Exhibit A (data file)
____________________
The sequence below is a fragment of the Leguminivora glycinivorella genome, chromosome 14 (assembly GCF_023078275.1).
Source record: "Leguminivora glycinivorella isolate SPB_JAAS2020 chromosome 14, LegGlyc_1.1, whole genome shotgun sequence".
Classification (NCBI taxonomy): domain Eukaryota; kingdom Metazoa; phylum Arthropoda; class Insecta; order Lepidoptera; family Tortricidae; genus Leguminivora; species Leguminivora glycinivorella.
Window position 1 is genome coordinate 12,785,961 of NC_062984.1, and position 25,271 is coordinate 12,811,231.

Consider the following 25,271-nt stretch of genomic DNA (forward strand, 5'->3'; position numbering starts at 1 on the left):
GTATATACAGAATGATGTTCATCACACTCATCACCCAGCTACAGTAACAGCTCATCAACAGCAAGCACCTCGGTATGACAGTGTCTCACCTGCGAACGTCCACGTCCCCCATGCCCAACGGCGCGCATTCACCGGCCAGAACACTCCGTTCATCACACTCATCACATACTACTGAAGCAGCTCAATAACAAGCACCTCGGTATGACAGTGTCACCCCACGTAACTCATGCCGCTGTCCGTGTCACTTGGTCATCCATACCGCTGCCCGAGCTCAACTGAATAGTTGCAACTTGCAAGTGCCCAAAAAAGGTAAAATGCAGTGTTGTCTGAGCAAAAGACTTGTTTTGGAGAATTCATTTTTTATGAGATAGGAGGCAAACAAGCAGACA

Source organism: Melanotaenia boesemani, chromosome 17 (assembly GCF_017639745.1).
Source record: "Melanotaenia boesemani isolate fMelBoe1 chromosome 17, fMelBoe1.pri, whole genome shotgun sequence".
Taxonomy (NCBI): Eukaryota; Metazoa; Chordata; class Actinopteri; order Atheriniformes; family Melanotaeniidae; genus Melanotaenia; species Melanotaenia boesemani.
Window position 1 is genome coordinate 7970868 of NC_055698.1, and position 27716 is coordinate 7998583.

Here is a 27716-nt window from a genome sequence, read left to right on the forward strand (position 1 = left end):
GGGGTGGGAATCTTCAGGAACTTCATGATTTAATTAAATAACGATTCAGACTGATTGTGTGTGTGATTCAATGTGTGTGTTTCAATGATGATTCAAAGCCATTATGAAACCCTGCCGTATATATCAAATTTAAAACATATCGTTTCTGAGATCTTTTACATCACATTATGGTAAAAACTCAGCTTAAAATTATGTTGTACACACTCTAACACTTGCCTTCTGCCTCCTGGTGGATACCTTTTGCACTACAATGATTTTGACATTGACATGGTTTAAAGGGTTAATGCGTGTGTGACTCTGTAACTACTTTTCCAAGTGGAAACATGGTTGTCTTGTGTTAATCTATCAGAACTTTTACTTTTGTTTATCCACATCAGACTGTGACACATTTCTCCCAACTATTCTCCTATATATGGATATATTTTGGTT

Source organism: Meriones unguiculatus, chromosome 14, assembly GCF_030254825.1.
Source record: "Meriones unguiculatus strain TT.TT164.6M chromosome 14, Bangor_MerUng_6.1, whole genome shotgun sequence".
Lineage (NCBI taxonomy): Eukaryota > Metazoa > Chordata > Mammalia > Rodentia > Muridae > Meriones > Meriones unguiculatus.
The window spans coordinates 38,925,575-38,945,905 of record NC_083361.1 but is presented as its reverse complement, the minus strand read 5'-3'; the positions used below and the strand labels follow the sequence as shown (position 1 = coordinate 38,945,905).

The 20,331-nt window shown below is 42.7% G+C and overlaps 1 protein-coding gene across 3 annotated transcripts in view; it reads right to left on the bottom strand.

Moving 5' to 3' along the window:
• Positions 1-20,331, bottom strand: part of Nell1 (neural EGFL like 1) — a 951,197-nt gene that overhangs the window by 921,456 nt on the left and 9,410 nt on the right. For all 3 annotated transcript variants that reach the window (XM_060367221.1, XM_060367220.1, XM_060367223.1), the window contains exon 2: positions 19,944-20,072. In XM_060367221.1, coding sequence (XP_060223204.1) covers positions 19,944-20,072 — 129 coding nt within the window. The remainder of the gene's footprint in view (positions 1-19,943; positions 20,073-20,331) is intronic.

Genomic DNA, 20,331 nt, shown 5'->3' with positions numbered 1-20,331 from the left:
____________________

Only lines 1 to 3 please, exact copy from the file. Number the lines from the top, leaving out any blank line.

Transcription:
The sequence below is a fragment of the Leguminivora glycinivorella genome, chromosome 14 (assembly GCF_023078275.1).
Source record: "Leguminivora glycinivorella isolate SPB_JAAS2020 chromosome 14, LegGlyc_1.1, whole genome shotgun sequence".
Classification (NCBI taxonomy): domain Eukaryota; kingdom Metazoa; phylum Arthropoda; class Insecta; order Lepidoptera; family Tortricidae; genus Leguminivora; species Leguminivora glycinivorella.